Dr. Klaus Jacob
Dr. Kerstin Tews
Federal Ministry for the Environment, Nature Conservation and Nuclear Safety (BMU)
In the face of rising costs for energy, resources and the environment, a growing amount of overlaps emerge between environmental politics on the one hand and policies concerning the industry, innovations, regions and economic structures. These developments have numerous consequences. On the one hand, environmental policies have to further their orientation towards market structures and innovation. On the other, this development also impliesfor other political areas, a need to fully acknowledge and consider ecological challenges . Regarding established political structures, this results in a two fold challenge. Instruments need to be developed, which are able to initiate a comprehensive change in economic structures . No individual measure can set the necessary impulses for the development and diffusion of ecological technologies for the future on its own. Instead, a broad mixture of actions, taken by various actors is needed. The second challenge addresses the institutional level. Greening industrial politics demands a high degree of policy integration between areas traditionally separated and whose relations are sometimes highly conflicted.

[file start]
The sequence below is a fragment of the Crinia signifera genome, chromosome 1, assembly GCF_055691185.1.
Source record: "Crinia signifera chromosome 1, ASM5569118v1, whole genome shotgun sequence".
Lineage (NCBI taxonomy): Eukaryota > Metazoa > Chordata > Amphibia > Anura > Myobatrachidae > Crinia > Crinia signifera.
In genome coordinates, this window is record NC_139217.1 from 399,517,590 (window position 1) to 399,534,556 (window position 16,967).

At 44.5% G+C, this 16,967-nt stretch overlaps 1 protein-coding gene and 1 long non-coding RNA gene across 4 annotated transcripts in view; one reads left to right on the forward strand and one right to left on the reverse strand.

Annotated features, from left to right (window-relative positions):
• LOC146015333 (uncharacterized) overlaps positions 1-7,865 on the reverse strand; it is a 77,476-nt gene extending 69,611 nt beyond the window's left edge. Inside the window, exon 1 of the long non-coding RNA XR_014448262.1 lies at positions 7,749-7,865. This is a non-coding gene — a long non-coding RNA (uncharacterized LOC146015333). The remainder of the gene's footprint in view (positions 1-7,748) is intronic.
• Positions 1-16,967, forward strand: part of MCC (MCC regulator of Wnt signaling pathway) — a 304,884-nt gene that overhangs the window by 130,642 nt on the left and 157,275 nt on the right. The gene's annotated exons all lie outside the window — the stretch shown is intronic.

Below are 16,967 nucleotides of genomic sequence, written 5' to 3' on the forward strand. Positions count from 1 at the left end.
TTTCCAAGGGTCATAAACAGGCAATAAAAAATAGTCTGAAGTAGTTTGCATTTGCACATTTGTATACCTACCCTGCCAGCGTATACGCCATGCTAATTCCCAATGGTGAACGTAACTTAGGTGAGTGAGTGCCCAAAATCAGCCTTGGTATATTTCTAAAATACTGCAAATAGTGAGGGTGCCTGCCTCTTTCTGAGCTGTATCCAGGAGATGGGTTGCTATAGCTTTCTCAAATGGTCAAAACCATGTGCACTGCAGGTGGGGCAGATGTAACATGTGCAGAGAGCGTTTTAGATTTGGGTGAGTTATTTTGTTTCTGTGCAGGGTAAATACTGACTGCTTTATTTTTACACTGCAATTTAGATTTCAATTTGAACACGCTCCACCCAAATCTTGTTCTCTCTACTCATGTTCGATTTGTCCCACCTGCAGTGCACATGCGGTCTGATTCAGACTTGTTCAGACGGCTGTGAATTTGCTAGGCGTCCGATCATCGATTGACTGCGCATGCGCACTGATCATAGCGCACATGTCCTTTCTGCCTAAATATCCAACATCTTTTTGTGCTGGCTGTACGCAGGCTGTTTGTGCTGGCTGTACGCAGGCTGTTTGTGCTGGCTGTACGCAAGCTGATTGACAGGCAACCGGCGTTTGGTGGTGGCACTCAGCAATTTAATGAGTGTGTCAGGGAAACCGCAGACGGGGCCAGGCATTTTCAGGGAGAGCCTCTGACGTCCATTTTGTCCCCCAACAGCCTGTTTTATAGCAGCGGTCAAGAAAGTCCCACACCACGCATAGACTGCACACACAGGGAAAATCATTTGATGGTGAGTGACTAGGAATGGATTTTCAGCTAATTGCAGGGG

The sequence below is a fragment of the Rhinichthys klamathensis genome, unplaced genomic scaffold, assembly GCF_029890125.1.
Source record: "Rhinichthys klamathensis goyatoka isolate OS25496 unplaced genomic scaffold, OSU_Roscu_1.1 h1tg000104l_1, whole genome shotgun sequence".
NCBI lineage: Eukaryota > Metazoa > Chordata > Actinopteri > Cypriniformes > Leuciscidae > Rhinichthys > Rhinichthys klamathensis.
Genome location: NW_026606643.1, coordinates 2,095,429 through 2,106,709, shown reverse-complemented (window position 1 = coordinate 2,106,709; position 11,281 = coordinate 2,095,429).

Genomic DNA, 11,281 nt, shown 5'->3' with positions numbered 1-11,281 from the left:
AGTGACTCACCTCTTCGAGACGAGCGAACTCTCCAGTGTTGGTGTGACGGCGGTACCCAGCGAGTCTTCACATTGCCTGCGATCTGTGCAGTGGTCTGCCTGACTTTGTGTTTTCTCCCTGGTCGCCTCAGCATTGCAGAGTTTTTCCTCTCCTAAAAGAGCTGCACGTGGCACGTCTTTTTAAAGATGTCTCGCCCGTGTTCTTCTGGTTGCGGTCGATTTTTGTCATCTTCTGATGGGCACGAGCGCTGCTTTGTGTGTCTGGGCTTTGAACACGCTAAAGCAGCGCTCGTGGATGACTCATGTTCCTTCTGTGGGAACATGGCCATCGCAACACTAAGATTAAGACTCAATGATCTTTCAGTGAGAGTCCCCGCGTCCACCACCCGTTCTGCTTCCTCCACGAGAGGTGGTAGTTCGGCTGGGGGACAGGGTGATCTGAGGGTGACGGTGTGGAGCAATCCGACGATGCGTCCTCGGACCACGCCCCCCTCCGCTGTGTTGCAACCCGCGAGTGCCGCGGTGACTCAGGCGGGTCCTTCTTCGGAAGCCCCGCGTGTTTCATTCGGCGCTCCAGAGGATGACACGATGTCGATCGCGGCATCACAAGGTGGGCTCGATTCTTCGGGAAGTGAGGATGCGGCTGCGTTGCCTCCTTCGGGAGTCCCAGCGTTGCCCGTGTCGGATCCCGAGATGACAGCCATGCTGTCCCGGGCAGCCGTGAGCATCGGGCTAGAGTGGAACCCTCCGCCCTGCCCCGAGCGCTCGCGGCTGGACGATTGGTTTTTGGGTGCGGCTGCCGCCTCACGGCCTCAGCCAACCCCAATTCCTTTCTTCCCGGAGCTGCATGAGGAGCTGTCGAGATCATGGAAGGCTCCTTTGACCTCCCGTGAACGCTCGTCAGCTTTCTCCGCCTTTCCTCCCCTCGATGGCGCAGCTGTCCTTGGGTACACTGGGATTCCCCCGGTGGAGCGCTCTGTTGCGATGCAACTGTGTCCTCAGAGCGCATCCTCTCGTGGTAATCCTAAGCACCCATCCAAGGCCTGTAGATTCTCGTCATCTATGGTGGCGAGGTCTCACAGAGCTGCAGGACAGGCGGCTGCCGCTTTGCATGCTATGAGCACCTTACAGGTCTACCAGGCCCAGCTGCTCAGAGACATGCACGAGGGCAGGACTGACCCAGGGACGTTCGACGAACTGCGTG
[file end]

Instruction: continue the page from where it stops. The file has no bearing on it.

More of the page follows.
Both challenges arise not only to Germany, but are also perceived in other countries. For example the USA, Japan, Denmark, Ireland, Great Britain and the Netherlands have made interesting experiences in the last few years, concerning measures and mechanism of cooperation to support long term environmental innovations. This project aimed to draw lessons from these experiences, to develop precise opportunities of taking action in the institutional and instrumental design of green industrial politics.
Experiences with existing (more classical) instruments of industrial policies were assessed, and possible strategies of applying these to environmental policies were analysed.